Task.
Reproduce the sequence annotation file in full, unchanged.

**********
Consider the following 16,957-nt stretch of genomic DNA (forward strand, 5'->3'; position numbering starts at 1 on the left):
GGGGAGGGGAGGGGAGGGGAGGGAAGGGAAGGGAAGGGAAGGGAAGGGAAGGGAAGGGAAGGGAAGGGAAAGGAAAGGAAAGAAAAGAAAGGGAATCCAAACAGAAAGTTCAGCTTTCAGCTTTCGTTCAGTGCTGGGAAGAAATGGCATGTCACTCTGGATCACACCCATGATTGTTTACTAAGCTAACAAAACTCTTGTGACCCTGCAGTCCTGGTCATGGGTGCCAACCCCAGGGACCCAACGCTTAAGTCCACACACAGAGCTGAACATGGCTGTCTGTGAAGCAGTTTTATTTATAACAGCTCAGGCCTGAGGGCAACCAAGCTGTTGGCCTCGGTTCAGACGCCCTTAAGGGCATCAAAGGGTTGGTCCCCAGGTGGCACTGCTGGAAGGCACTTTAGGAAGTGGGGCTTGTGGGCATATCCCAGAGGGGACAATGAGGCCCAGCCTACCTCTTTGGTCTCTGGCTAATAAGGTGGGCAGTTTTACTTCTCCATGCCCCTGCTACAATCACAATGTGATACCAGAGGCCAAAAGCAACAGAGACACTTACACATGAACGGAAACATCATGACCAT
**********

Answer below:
Consider the following 16,957-nt stretch of genomic DNA (forward strand, 5'->3'; position numbering starts at 1 on the left):
GGGGAGGGGAGGGGAGGGGAGGGAAGGGAAGGGAAGGGAAGGGAAGGGAAGGGAAGGGAAGGGAAGGGAAAGGAAAGGAAAGAAAAGAAAGGGAATCCAAACAGAAAGTTCAGCTTTCAGCTTTCGTTCAGTGCTGGGAAGAAATGGCATGTCACTCTGGATCACACCCATGATTGTTTACTAAGCTAACAAAACTCTTGTGACCCTGCAGTCCTGGTCATGGGTGCCAACCCCAGGGACCCAACGCTTAAGTCCACACACAGAGCTGAACATGGCTGTCTGTGAAGCAGTTTTATTTATAACAGCTCAGGCCTGAGGGCAACCAAGCTGTTGGCCTCGGTTCAGACGCCCTTAAGGGCATCAAAGGGTTGGTCCCCAGGTGGCACTGCTGGAAGGCACTTTAGGAAGTGGGGCTTGTGGGCATATCCCAGAGGGGACAATGAGGCCCAGCCTACCTCTTTGGTCTCTGGCTAATAAGGTGGGCAGTTTTACTTCTCCATGCCCCTGCTACAATCACAATGTGATACCAGAGGCCAAAAGCAACAGAGACACTTACACATGAACGGAAACATCATGACCAT